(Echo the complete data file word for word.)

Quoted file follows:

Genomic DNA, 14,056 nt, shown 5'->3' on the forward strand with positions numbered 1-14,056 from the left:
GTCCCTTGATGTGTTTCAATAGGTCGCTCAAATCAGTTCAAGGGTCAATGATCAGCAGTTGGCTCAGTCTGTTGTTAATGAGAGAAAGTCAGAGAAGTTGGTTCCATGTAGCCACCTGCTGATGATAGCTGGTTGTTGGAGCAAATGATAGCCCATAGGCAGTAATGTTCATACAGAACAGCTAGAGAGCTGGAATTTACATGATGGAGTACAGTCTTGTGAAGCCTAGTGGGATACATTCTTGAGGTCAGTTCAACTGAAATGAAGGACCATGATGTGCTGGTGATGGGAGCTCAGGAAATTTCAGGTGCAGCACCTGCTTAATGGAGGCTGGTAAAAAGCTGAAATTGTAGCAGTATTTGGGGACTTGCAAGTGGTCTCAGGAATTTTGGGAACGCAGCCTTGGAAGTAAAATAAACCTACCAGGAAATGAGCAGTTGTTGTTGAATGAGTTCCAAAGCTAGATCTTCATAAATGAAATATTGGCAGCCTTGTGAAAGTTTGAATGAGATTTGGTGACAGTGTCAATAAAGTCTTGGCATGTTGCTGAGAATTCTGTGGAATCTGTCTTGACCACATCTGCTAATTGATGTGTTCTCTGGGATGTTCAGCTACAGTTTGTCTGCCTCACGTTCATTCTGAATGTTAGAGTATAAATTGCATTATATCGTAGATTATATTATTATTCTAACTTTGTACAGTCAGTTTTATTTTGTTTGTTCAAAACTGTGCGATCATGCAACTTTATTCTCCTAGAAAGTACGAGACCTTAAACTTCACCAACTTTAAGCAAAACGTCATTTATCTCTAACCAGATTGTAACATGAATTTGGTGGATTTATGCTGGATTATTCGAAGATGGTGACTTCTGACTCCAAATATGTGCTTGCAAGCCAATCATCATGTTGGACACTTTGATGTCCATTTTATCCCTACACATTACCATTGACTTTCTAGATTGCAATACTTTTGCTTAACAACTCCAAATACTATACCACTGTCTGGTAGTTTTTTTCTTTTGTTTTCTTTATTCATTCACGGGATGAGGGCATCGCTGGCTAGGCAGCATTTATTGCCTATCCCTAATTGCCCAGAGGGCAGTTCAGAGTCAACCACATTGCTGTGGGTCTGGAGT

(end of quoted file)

Genomic DNA, 14,056 nt, shown 5'->3' on the forward strand with positions numbered 1-14,056 from the left:
GTCCCTTGATGTGTTTCAATAGGTCGCTCAAATCAGTTCAAGGGTCAATGATCAGCAGTTGGCTCAGTCTGTTGTTAATGAGAGAAAGTCAGAGAAGTTGGTTCCATGTAGCCACCTGCTGATGATAGCTGGTTGTTGGAGCAAATGATAGCCCATAGGCAGTAATGTTCATACAGAACAGCTAGAGAGCTGGAATTTACATGATGGAGTACAGTCTTGTGAAGCCTAGTGGGATACATTCTTGAGGTCAGTTCAACTGAAATGAAGGACCATGATGTGCTGGTGATGGGAGCTCAGGAAATTTCAGGTGCAGCACCTGCTTAATGGAGGCTGGTAAAAAGCTGAAATTGTAGCAGTATTTGGGGACTTGCAAGTGGTCTCAGGAATTTTGGGAACGCAGCCTTGGAAGTAAAATAAACCTACCAGGAAATGAGCAGTTGTTGTTGAATGAGTTCCAAAGCTAGATCTTCATAAATGAAATATTGGCAGCCTTGTGAAAGTTTGAATGAGATTTGGTGACAGTGTCAATAAAGTCTTGGCATGTTGCTGAGAATTCTGTGGAATCTGTCTTGACCACATCTGCTAATTGATGTGTTCTCTGGGATGTTCAGCTACAGTTTGTCTGCCTCACGTTCATTCTGAATGTTAGAGTATAAATTGCATTATATCGTAGATTATATTATTATTCTAACTTTGTACAGTCAGTTTTATTTTGTTTGTTCAAAACTGTGCGATCATGCAACTTTATTCTCCTAGAAAGTACGAGACCTTAAACTTCACCAACTTTAAGCAAAACGTCATTTATCTCTAACCAGATTGTAACATGAATTTGGTGGATTTATGCTGGATTATTCGAAGATGGTGACTTCTGACTCCAAATATGTGCTTGCAAGCCAATCATCATGTTGGACACTTTGATGTCCATTTTATCCCTACACATTACCATTGACTTTCTAGATTGCAATACTTTTGCTTAACAACTCCAAATACTATACCACTGTCTGGTAGTTTTTTTCTTTTGTTTTCTTTATTCATTCACGGGATGAGGGCATCGCTGGCTAGGCAGCATTTATTGCCTATCCCTAATTGCCCAGAGGGCAGTTCAGAGTCAACCACATTGCTGTGGGTCTGGAGT